Endoscopic sleeve gastroplasty induces and maintains weight loss in mild to moderate obesity

August 03, 2022

2 minute read


Source/Disclosures


Disclosures: Abu Dayyeh reports consulting roles for BFKW, Endogenex, Endo-TAGSS and Metamodix; a consulting role and grants or research support from Boston Scientific, Spatz Medical, and USGI; speaking roles for Johnson and Johnson and Olympus; speaker fees and grants or research support from Endogastric Solutions and Medtronic; and research support from Apollo Endosurgery, Aspire Bariatrics and Cairn Diagnostics.


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According to research published in The Lancet.

“Endoscopic sleeve gastroplasty (ESG) is a procedure that is performed through the mouth with an endoscope to reduce the size of the stomach for weight loss and metabolic improvement in diseases such as diabetes”, Barham K. Abu DayyehMD, MPH, director of advanced endoscopy and professor of gastroenterology and hepatology at Mayo Clinic in Rochester, Minnesota, Healio told Healio. “This intervention does not require surgery and preserves the stomach; unlike surgery, the stomach is not cut and removed. Thus, the procedure is an attractive and minimally invasive option for many patients suffering from the disease of obesity.







“While hundreds of publications and abstracts have been published on the experience of ESG, there remained a need for a prospective randomized trial demonstrating efficacy in a control group, in accordance with joint medical and surgical guidelines dating from 2011 “, did he declare. “We also needed to better understand the impact of the procedure on obesity-related comorbidities.”

In the ESG Multicenter Randomized Interventional Trial (MERIT), Abu Dayyeh and colleagues explored the safety and effectiveness of ESG plus lifestyle modifications compared to lifestyle modifications alone. The primary endpoint was percent excess weight loss (EWL) at 52 weeks, while secondary endpoints included change in metabolic comorbidities between groups. Patients in the control group who did not achieve the LEF goal of at least 25% weight loss were offered ESG, with follow-up for an additional 52 weeks after the crossover. Patients in the ESG group were followed for 104 weeks.

Of 187 participants included in the modified intention-to-treat analysis, 77 underwent SAE with lifestyle modifications and 110 underwent lifestyle modifications alone. At 52 weeks, 49.2% of patients in the ESG group and 3.2% of patients in the control group achieved the primary endpoint, with a mean percentage total body weight loss of 13.6% and 0. 8%, respectively.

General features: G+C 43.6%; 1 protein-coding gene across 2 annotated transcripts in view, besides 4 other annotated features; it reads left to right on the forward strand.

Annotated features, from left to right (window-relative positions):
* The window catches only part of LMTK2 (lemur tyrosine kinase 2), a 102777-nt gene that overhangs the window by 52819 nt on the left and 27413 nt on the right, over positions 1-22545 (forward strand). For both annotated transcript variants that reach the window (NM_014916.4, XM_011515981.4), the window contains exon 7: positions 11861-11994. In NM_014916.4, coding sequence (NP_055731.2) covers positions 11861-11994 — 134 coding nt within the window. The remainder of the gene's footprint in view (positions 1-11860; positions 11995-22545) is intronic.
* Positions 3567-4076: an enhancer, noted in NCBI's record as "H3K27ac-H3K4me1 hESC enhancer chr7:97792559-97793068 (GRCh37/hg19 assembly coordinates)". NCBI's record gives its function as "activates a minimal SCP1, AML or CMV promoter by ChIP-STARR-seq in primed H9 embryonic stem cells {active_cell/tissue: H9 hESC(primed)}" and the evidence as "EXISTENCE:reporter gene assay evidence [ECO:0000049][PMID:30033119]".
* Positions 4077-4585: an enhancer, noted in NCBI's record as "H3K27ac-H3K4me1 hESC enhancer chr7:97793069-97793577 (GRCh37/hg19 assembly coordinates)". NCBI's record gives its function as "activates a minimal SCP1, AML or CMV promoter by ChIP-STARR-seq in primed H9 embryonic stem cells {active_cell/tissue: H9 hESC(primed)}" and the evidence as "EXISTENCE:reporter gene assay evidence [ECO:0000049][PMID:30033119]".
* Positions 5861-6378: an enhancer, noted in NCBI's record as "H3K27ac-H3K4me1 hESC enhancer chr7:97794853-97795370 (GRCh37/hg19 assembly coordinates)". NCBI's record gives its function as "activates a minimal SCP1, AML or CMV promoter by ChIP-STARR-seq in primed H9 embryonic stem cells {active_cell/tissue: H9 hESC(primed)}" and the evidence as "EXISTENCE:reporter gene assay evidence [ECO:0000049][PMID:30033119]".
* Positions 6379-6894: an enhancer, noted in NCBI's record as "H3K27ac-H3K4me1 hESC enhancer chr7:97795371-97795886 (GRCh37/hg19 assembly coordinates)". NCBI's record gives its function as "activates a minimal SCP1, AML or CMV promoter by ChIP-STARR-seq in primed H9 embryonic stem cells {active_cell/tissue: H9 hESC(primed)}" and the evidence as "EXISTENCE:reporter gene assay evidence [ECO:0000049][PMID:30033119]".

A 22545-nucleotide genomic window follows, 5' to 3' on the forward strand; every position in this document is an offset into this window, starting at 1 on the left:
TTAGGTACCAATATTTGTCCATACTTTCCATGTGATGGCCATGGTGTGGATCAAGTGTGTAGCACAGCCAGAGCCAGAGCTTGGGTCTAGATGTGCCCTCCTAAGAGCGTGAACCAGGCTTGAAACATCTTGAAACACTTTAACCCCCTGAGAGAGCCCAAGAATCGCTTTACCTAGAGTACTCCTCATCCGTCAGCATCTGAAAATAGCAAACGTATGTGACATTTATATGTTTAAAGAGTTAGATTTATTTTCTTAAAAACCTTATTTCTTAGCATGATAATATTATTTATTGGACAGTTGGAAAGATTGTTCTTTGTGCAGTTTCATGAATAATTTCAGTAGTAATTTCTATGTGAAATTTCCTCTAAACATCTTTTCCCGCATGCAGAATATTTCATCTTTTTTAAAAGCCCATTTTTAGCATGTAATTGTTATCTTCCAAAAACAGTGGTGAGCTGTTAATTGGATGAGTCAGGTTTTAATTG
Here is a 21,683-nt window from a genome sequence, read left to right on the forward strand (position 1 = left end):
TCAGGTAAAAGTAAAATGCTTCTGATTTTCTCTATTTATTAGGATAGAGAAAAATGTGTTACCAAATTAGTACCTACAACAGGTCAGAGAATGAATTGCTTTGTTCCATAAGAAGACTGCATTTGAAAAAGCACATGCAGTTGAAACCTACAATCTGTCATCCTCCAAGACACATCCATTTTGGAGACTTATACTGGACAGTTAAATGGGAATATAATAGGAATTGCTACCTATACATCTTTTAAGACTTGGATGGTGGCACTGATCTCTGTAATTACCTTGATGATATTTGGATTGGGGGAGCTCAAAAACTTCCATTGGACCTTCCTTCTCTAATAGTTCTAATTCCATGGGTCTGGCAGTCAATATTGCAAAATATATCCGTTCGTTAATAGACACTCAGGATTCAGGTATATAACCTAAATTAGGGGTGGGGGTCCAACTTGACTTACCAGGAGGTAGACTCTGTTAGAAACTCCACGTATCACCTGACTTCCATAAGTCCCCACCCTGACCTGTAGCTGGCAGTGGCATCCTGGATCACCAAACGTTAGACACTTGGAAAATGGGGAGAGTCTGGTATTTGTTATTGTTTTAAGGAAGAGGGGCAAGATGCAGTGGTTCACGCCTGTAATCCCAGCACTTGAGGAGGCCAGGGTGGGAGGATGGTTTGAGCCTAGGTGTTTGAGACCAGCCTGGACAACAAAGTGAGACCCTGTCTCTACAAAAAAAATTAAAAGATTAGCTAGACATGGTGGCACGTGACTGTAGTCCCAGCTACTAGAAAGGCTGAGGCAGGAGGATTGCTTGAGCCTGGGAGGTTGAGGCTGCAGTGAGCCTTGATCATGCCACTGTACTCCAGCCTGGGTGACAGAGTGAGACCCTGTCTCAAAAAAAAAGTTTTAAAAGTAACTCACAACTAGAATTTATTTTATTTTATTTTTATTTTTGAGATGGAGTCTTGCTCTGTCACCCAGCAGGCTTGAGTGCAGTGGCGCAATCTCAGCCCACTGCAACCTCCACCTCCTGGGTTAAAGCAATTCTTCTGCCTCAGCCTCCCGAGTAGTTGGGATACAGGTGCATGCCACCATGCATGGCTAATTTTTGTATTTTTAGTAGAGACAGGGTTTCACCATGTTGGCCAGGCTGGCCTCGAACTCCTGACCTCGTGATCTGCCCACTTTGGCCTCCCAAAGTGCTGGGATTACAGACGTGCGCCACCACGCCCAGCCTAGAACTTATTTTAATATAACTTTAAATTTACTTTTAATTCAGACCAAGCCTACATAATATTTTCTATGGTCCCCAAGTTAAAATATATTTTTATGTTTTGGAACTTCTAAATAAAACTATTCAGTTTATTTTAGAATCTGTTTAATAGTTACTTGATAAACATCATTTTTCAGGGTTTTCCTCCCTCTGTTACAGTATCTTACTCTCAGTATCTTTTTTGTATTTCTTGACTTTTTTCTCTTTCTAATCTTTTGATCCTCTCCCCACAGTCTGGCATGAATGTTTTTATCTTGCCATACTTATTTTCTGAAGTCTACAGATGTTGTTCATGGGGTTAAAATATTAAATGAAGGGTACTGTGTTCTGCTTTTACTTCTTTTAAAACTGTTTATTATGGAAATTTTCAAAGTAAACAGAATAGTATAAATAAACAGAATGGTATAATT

Compared to the control group, a higher percentage of patients in the ESG group also achieved 25% or more LEP (77% vs. 12%) and had improvement in one or more metabolic comorbidities (80% vs. 45%) . However, 12% of patients in the SAE group and 50% of patients in the control group presented with aggravated comorbidities.

As often seen with traditional bariatric surgery, Abu Dayyeh noted that patients with conditions such as diabetes, hypertension and metabolic syndrome showed clinically significant improvement, with “additional improvements in eating behaviors, depression and quality of life.

Of the 60 patients in the ESG group who achieved at least 25% LEP, 68% maintained this weight loss at 104 weeks. Additionally, the weight loss trajectory in patients who switched to the ESG group also improved, with participants achieving an average LEP of 44.1% at 52 weeks post-switch. SAE-related serious adverse events occurred in three of the 131 participants.

“Studies investigating the cost-effectiveness of this endoscopic procedure compared to traditional surgical options could have a significant impact on how insurance companies view it as an option for obese patients,” Abu Dayyeh said. “Further research should also focus on combination therapies with pharmacotherapies and ESG together to have an even deeper impact on weight loss and improvement of comorbidities.”

He continued, “ESG has opened up an opportunity for providers and their patients struggling with obesity, many of whom have tried unsuccessfully to lose weight by changing their diet and lifestyle and are not interested. or candidates for bariatric surgery. We now have a procedure that is not only less invasive, but also safe, effective, and most importantly, organ-sparing.

“As gastroenterologists and surgeons, we now have the opportunity to offer patients an endoscopic procedure that does not require the removal or permanent modification of the gastrointestinal tract, while producing significant weight loss and a metabolic benefit.”

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